A slice of a bigger pie

Instead of bemoaning a lack of expansion capital, business owners might consider taking an equity partner.

A slice of a bigger pie

A serious constraint on growth is the lack of capital. People who own businesses often feel that getting it to the “next level” is going to be hard without a decent bank balance. They feel caught in a Catch-22 situation. “I could grow if I had the capital but I can’t get the capital unless I grow.”

One way around this problem, particularly at the moment with the world awash with liquidity, is to both sell and keep the business or, in other words, take in an equity partner while retaining some shareholding. This helps both with the balance sheet and with important secondary financial credentials such as guarantees.

Naturally, there are risks with such transactions as there are with walking across the road, and one has to be careful in selecting an equity partner of the many who are out there in the marketplace today. Doing due diligence on an equity partner should be as important to the seller of equity as it is to the buyer.

However, once satisfied to the extent that one can be these days, the rewards can be substantial. If the reason for taking on an equity partner is to get access to capital so that the business can grow, it is important to have in place a business plan that demonstrates the benefits of the capital injection and the surrendering of some equity.

If the business plan indicates that despite the growth, the income to the seller is going to be less than would be the case without a sale and that any appreciation in the value of shares will not compensate for surrendering equity, then the clear indications are not to sell.

The positive indicator for taking in an equity partner is the business plan that indicates the growth will result in an increase in income to the seller, coupled with an increase in the value of the seller’s shares. In other words, the benefit to the seller is that his or her income goes up as well as the value of their shares.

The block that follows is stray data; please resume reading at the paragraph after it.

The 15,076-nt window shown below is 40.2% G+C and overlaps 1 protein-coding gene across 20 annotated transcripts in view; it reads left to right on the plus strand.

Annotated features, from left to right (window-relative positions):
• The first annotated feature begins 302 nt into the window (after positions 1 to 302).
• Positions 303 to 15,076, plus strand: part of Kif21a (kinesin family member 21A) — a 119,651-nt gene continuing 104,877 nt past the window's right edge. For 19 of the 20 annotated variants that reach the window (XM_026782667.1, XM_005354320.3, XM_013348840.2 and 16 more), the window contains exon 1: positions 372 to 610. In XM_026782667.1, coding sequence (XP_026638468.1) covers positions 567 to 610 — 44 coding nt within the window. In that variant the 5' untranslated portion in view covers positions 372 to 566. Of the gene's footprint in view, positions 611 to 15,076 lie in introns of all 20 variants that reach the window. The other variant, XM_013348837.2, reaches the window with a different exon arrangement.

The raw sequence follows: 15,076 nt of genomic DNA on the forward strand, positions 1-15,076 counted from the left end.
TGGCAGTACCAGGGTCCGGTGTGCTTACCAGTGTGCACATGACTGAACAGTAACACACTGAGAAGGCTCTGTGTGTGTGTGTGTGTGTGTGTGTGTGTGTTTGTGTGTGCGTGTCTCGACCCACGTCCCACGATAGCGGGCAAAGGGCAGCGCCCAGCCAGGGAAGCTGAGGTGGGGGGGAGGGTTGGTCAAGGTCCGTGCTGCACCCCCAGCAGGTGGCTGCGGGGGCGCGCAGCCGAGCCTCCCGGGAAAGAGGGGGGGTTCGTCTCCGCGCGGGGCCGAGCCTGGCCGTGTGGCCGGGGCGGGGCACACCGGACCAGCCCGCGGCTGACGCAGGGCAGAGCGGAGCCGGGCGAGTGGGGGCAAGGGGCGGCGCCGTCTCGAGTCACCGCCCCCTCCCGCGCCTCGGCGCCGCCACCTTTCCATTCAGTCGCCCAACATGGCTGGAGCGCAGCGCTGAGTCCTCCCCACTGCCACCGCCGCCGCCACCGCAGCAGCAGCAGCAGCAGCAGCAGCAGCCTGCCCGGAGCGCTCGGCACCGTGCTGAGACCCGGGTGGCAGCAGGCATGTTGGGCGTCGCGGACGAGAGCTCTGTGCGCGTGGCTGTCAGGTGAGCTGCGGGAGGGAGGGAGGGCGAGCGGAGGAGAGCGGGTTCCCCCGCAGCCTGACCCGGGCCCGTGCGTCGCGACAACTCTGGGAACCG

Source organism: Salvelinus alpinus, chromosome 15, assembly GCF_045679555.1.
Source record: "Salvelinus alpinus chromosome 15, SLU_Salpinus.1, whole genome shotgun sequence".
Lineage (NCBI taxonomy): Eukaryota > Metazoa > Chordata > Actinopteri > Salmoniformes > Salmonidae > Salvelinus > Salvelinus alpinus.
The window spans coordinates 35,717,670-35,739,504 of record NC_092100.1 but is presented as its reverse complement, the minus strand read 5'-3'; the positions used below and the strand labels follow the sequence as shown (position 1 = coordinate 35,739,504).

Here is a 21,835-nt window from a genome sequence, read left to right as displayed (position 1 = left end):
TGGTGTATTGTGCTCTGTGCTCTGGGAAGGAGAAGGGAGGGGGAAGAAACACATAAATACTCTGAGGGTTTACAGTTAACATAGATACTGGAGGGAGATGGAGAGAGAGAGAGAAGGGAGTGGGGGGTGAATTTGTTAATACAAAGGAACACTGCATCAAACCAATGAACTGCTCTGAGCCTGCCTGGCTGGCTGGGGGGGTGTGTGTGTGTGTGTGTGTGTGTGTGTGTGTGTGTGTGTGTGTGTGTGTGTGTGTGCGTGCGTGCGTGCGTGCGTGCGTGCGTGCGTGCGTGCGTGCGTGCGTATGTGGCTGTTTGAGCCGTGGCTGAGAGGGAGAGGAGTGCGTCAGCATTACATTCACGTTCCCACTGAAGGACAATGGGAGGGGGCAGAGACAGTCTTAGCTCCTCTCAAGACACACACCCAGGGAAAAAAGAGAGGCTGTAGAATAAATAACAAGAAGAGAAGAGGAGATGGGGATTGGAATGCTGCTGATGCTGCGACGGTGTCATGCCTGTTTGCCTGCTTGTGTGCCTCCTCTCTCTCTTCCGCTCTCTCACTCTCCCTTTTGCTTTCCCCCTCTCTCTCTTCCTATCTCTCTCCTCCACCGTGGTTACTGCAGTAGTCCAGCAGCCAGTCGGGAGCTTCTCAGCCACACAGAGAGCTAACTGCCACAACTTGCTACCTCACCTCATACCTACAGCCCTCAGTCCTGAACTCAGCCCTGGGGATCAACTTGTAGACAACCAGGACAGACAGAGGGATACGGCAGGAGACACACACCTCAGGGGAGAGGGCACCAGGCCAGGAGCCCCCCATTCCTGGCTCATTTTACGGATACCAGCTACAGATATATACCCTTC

The business plan should give them some confidence that over a period of time they should be looking at the value their retained shares being worth more than the total value of the shares before taking on an equity partner – that their portion is now worth more than the whole was previously.

The business plan should also give them some comfort that the income from their reduced equity will be greater than their income before selling. In other words, the growth promised by the injection of equity has to make sound financial sense and meet certain financial objectives that are acceptable to the seller.

Taking in an equity partner can be of far greater benefit to the owners of a business than an outright sale. With the outright sale, that is it – the door has closed. However, by staying on for the ride with an equity partner, the possibilities can be enormous.

Having said that, there is no certainty in commercial transactions. Predicting what might happen in markets tomorrow lacks precision; the uncertainty increases as the period of the predictions increases. Conservative projections, which should include prudent risk factors, will help against foolhardy decisions.

By not expecting too much and by being intensely inquisitive about the equity partner, while having a growth business plan that meets the fundamental criteria of increasing income and share value, it is unlikely that the prudent seller will get into too much trouble.

Too frequently people who have built up a great asset over time are tempted by the cash-in-the-hand trick. They often say that the offer was too good to be true and as the saying goes…


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